I am considering joining a Lutheran church and have read extensively on their theology. I find that it closely corresponds with my own but I have a question about the above passage. The Lutherans say that the “power of the Keys” gives the catholic (little c) church certain rights and responsibilities (such as pronouncing that sins have been forgiving) but I don’t see it.
Although you have correctly identified that interpretation as “Lutheran,” one can be a Lutheran and reserve judgment on that interpretation or reject it. It is not an area of essential doctrine (such as the Trinity, the deity of Christ, the bodily resurrection, salvation by grace through faith, etc.).
The passage [Matthew 16:19] is certainly cryptic and assumes some familiarity with first century and Old Testament religious practices that most readers today don’t have. People tend to take inegmatic statements in scripture and build explanations around them that go beyond the bare bones of the text. Evangelicals point to this passage to support the idea that “church” is wherever “two or three” are gathered in Christ’s name. Mormons point to this passage to support the idea that salvation (exaltation) is only available through the Mormon church. Roman Catholics use this to support the teaching that the priest “mediates” between humans and God regarding the forgiveness of sin. Other groups use it, too.
However, I think the plain meaning of the text is more simple than that. First, since this was written before the establishment of what we commonly refer to as “the church” (subsequent to Peter’s Pentecost sermon in Acts 2), we can assume that the “church” Jesus referred to was the local synagogue congregation, which usually had one or more rabbis (teachers), a minimum of 12 Jewish adult males, and a maximum of about 200 members. These synagogue “churches” served their local neighborhoods (in a metropolitan setting such as Jerusalem) or local community (in smaller towns, villages, and rural areas). They were places of worship, teaching of the scriptures (the Old Testament at that time), fellowship among believing members, regulation of Jewish religious life, and as courts of arbitration in local civil disputes. As a matter of fact, this basic structure was carried over into the Jewish Christian congregations and Jewish/Gentile Christian congregations in the first and second century. We still see remnants of it in the order of service in liturgical churches such as the Lutheran Church (Missouri Synod).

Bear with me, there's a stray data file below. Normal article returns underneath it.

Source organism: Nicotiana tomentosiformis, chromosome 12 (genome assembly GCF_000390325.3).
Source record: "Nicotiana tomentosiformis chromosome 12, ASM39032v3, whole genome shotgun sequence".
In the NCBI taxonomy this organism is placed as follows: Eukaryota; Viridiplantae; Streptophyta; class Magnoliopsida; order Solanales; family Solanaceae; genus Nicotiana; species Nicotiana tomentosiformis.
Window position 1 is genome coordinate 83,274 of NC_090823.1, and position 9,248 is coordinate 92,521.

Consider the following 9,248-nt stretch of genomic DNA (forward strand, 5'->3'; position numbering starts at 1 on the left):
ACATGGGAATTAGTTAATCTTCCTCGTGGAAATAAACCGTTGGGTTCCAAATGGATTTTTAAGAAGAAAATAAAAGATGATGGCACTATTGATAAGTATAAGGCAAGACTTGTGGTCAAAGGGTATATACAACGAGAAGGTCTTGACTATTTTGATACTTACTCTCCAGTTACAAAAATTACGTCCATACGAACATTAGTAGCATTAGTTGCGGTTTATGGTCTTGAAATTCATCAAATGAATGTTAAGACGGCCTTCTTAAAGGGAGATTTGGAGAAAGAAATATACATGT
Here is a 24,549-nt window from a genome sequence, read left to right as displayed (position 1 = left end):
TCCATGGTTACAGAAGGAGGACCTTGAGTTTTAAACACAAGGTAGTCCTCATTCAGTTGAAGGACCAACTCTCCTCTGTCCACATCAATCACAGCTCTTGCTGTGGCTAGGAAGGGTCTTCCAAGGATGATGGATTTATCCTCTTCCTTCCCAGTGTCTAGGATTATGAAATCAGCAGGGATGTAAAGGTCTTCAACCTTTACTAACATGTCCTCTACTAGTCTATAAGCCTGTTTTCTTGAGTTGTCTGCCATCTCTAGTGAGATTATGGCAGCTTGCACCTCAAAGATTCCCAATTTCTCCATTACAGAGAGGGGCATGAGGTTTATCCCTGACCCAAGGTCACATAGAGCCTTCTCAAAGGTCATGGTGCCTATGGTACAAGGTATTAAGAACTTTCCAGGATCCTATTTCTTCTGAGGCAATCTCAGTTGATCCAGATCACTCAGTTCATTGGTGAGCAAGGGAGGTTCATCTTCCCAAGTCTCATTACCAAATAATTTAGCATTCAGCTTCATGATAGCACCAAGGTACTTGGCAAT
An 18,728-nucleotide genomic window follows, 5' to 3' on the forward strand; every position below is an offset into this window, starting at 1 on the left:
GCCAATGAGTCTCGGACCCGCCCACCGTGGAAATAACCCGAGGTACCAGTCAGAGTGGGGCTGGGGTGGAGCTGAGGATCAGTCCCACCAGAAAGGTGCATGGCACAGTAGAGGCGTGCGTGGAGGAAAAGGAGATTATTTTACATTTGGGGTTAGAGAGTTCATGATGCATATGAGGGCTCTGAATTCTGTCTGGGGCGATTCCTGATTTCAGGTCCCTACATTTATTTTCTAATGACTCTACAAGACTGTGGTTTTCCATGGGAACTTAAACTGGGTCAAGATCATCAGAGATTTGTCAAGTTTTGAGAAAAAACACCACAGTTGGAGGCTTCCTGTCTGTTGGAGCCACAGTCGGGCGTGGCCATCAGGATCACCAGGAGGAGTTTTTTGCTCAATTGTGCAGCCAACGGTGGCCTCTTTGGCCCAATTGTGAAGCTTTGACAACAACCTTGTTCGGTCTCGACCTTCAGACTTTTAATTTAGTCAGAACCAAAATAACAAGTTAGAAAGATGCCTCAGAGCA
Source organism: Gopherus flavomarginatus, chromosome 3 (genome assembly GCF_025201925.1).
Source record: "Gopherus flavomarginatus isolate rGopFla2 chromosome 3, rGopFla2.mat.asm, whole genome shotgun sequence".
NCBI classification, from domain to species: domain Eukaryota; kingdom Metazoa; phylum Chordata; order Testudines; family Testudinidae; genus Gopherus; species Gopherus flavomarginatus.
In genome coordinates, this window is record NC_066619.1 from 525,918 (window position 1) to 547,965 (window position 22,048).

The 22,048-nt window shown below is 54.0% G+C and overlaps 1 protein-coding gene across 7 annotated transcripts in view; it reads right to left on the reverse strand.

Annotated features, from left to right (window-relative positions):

So — the issue Jesus addresses is apparently a civil or personal dispute between two members of the same synagogue “church.” As such, the synagogue church represented the people of God in much the same way Israel did among nations before God. We can take this as good advice for the Christian church as well.
Second, according to the law given by God through Moses, both criminal and civil disputes were settled using the principle that a party can prevail only if there are “two or three witnesses” to the offense (Deut. 17:6; 19:15). Jesus himself commended this practice, noting in John 5:31 that “If I bear witness of Myself, My witness is not true,” not because the Son of God is a liar, but because no one should believe someone who claims he is the Son of God merely based on his claim, but on multiple unequivocal “witnesses” or evidences. He continues, saying, “There is another who bears witness of Me, and I know that the witness which He witnesses of Me is true” (v. 32), further noting that John the Baptist (v. 33), Jesus’ miracles (v. 36), the Father’s voice (v. 37), and the scriptures (v. 39). He returns to this them in John 8:14, paradoxically announcing that “Even if I bear witness of Myself, My witness is true” [since he has proven by other witnesses that he is the Son of God]. Immediately following, he refers to the rules of witnesses (8:16-18).